A voice from the ghetto.
The sudden and unexpected death of Feminist icon and veteran Calypsonian Singing Sandra on the 28th of January 2008 has plunged the musical community of the Caribbean and its diaspora into a state of mourning. One of the final vanguards of an artform that is sadly on the decline, her passing leaves a vacuum that perhaps will never be filled.
The Calypso artform emerged in the mid 17th century on the island of Trinidad, a local variant of the Kaiso artform that the enslaved had brought with them from West Africa. There, in the period during and following African enslavement, it served as the voice of protest, giving the disenfranchised blacks a powerful voice that they used to criticize their masters and the government of their colony. In the Postcolonial period, Calypsonians were transformed, from the pariahs of society, into social watchdogs, writing powerful social and political commentary that often turned the tide of many a politician’s career.
In this regard, Singing Sandra stands out as a pioneer of the artform. Entering into the male-dominated Calypso arena, she quickly established herself as a force to be reckoned with, winning Calypso Queen of the world title in 1992 and the Calypso Monarch title in 1999 and 2003, the first woman to do so since 1978. In her subject matter, she addressed matters of gender inequality, sexual harassment, racism, and poverty. She established herself as a champion of society’s downtrodden and became the influence that would encourage many young girls to become future Soca and Calypso artists.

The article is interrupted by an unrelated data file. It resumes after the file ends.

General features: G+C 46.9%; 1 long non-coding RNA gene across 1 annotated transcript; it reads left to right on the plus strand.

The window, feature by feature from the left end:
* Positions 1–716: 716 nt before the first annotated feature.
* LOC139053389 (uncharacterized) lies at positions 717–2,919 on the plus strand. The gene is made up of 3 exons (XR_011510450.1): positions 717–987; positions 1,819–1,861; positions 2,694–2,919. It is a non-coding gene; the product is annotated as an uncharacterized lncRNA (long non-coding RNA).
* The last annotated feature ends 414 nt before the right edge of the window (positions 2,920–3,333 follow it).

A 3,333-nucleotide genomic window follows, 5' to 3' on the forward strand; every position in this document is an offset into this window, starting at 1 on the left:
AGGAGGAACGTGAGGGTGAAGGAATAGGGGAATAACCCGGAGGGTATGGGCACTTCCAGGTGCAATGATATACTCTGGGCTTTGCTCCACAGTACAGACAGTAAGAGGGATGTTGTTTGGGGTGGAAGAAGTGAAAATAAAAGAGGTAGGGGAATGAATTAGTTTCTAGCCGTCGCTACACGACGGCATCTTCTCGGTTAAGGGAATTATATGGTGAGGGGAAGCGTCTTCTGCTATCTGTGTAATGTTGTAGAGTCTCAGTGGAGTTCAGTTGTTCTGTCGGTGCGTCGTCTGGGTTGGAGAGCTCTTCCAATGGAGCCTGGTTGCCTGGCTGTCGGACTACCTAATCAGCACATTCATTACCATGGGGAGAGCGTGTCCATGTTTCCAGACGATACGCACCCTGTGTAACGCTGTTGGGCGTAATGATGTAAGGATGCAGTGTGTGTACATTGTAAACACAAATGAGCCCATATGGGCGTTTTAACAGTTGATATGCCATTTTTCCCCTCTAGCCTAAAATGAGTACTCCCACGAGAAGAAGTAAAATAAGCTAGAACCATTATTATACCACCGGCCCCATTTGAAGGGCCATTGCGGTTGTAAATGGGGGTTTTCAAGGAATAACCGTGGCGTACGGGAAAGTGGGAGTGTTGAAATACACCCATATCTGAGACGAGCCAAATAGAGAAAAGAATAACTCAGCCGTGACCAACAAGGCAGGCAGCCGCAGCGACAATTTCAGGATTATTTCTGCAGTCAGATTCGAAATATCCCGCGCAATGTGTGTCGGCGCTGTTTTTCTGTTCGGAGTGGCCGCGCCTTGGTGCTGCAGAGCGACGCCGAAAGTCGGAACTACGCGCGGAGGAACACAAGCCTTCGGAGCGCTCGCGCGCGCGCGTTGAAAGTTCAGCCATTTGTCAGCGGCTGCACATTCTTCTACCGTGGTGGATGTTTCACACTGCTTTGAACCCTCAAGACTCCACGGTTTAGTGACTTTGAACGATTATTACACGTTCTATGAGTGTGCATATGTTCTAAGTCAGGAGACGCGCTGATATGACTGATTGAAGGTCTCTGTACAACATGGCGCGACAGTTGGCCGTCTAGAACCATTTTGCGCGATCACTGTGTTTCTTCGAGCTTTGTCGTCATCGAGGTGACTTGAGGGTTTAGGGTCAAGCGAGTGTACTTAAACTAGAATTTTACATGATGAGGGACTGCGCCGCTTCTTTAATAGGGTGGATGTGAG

I have spoken of her accolades, of what she meant to our culture, to the women of our nation.
I must also speak of what she meant to me.
Her songs were each an education in melody and rhythm, but to a little boy growing up on the banks of the East Dry River, it was “Voices from the Ghetto” that struck a chord.
I felt that she saw me, a little black boy, a born exile in the society that my ancestors had built, dancing to the nightly lullaby of steelpan and gunshots.
Within the powerful tremor of her contralto, I perceived the looming of Destiny and the glimmer of Hope.
I felt that she sang not merely to entertain, but to petition the heavens on our behalf, these picky-head little boys and girls, measuring our feet in the darkening footprints of those who had gone before.
Mama, this one hot meh in meh belly.
May she be welcomed into paradise, into the company of our fallen heroes.